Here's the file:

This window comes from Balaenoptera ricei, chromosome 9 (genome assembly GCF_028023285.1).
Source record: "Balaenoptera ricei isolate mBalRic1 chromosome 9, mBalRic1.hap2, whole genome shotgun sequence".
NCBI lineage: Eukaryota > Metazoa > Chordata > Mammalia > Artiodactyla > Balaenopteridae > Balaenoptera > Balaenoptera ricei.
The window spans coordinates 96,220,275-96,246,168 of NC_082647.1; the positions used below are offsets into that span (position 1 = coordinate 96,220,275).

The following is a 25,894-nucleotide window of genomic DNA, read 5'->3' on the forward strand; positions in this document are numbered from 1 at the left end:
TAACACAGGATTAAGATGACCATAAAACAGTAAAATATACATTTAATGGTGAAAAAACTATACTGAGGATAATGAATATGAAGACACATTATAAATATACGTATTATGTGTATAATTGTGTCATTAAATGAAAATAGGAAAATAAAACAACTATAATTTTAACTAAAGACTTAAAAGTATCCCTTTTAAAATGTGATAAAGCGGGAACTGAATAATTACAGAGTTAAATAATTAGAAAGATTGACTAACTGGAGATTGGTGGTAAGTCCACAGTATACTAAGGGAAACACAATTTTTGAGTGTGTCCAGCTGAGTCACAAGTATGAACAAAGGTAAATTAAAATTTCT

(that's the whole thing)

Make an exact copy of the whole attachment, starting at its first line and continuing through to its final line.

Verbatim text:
This window comes from Balaenoptera ricei, chromosome 9 (genome assembly GCF_028023285.1).
Source record: "Balaenoptera ricei isolate mBalRic1 chromosome 9, mBalRic1.hap2, whole genome shotgun sequence".
NCBI lineage: Eukaryota > Metazoa > Chordata > Mammalia > Artiodactyla > Balaenopteridae > Balaenoptera > Balaenoptera ricei.
The window spans coordinates 96,220,275-96,246,168 of NC_082647.1; the positions used below are offsets into that span (position 1 = coordinate 96,220,275).

The following is a 25,894-nucleotide window of genomic DNA, read 5'->3' on the forward strand; positions in this document are numbered from 1 at the left end:
TAACACAGGATTAAGATGACCATAAAACAGTAAAATATACATTTAATGGTGAAAAAACTATACTGAGGATAATGAATATGAAGACACATTATAAATATACGTATTATGTGTATAATTGTGTCATTAAATGAAAATAGGAAAATAAAACAACTATAATTTTAACTAAAGACTTAAAAGTATCCCTTTTAAAATGTGATAAAGCGGGAACTGAATAATTACAGAGTTAAATAATTAGAAAGATTGACTAACTGGAGATTGGTGGTAAGTCCACAGTATACTAAGGGAAACACAATTTTTGAGTGTGTCCAGCTGAGTCACAAGTATGAACAAAGGTAAATTAAAATTTCT